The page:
So what does this have to do with bench work? Well, there’s a lot to be said about creating a custom piece that is unique, fashionable, challenging to produce, and strikes the right chord with a demographic that appreciates the techie things in life. Some of my recent designs for men’s jewellery include cufflinks with interchangeable components, appealing to that breed of man who has a collection of interesting links. Using German-made bayonet clasp findings, I designed a basic link component that can be worn with a simple logo back and a variety of fronts or used with complementary decorative fronts and backs.
The pictures on page 3 are links set with ancient Roman silver coins (depicting an emperor and an empress) and a collection of four different colours of South Sea pearls that can be worn in any combination. It is important to pay attention to the orientation of the cufflink in relation to the shirt cuff. The finding that goes through the buttonholes must match their direction (i.e. perpendicular to the length of the arm), while the decorative component typically looks best with the long axis (if there is one) running parallel with the sleeve.
The ‘Green Arrow’ cufflinks in white gold seen above are set with black jade and meteorite, round bezel-set tsavorite garnets, and a sweep of bead-set black diamonds. The 2014 Spectrum Award-winning ‘HEXactly’ cufflinks seen on the bottom of page 40 are double-sided—one side with slices of emerald accented by yellow diamonds in yellow gold, while the reverse is white gold set with blue sapphire slices. The ‘Orleans’ links seen above them are set with German-carved druzy black agate fleur-de-lis accented with white gold and diamonds, and are complemented by carved moonstones for more dressy wear.
Since cufflinks are subject to potential wear and tear, especially when worn on a regular basis, the metals and gemstones used should be durable. For dress wear, consider using materials that may be more delicate and decorative.
Men that wear suits can be persuaded to don lapel pins. These can be simple gold or silver designs or more elaborate, such as ‘Kryptonite’ seen above. Generally, lapel pins are longer than wide to sit comfortably on a gentleman’s jacket. As such, they shouldn’t be too bulky and the pin finding must be aligned to provide secure and balanced attachment.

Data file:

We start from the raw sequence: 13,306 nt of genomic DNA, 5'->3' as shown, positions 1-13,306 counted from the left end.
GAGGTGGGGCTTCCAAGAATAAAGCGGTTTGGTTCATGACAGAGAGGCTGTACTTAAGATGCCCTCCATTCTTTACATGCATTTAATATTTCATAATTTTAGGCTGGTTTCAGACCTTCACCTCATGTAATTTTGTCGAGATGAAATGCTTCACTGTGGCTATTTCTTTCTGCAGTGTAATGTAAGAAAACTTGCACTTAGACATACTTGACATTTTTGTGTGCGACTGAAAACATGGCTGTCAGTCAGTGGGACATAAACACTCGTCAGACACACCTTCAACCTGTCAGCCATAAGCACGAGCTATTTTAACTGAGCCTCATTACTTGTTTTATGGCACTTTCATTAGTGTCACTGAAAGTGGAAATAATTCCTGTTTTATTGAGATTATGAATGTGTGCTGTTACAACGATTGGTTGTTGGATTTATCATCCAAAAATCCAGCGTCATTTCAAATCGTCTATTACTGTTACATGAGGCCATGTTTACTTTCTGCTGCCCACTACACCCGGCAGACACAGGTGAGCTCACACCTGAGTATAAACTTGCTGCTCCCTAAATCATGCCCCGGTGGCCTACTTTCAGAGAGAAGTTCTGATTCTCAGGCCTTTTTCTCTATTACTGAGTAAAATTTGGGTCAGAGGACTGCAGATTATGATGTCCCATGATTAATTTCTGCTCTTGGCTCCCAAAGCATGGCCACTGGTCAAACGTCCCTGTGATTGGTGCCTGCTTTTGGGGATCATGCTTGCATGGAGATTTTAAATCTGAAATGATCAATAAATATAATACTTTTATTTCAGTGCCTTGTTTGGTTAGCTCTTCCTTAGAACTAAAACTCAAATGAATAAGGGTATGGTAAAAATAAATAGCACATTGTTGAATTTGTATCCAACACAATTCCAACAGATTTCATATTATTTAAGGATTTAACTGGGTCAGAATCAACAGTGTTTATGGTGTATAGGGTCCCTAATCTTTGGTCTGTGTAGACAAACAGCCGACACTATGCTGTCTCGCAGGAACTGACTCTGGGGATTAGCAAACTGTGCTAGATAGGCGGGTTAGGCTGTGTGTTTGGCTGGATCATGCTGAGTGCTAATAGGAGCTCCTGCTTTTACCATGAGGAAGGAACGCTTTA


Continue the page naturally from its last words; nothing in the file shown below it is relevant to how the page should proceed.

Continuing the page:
Of course, wedding bands are the most common men’s jewellery. Due to workplace restrictions, some gents cannot wear rings. For those who can and who are adventurous enough to wear more than a simple gold band, an offset design like the one seen above may be an option. In this set, the ladies’ ring includes a line of pavé white diamonds, while the men’s ring is embellished by a similar line of black diamonds. More simple is a plain gold offset band with sleek polished bevelled surfaces, while another has one half paved with tiny black diamonds. Offset rings fit many hands better than rings that are straight across. Their shape makes it possible to wear a wider band without bumping the knuckle of the adjacent pinkie finger. This design detail is also a more efficient use of the joint of the finger where it is worn. However, even though clients typically find the ring very comfortable, some individuals (particularly engineers and accountants) simply prefer not to wear one—the offset design upsets their sense of ‘balance.’
My request to my fellow jewellery designers and retailers is do your part to take advantage of the current trend, especially among your younger clientele, for interesting and varied jewellery for men. If we offer options beyond the traditional pedestrian selection that is likely sitting in your showcases, you will find there is a market to tap. Men are much more adventurous than they have ever been and their sense of personal style is strong. And don’t forget to appeal to the women in their lives—they buy pieces for their partners, if only to ‘justify’ more jewellery for themselves in exchange! Men may not again be the peacocks of past centuries, but deep down that impulse still lives on.
Llyn L. Strelau is the owner of Jewels by Design, a designer-goldsmith studio in Calgary established in 1984. His firm specializes in custom jewellery design for a local and international clientele. Strelau has received numerous design awards, including the American Gem Trade Association’s (AGTA’s) Spectrum Awards and De Beers’ Beyond Tradition—A Celebration of Canadian Craft. His work has also been published in Masters: Gemstones, Major Works by Leading Jewelers. Strelau can be reached via e-mail at firstname.lastname@example.org.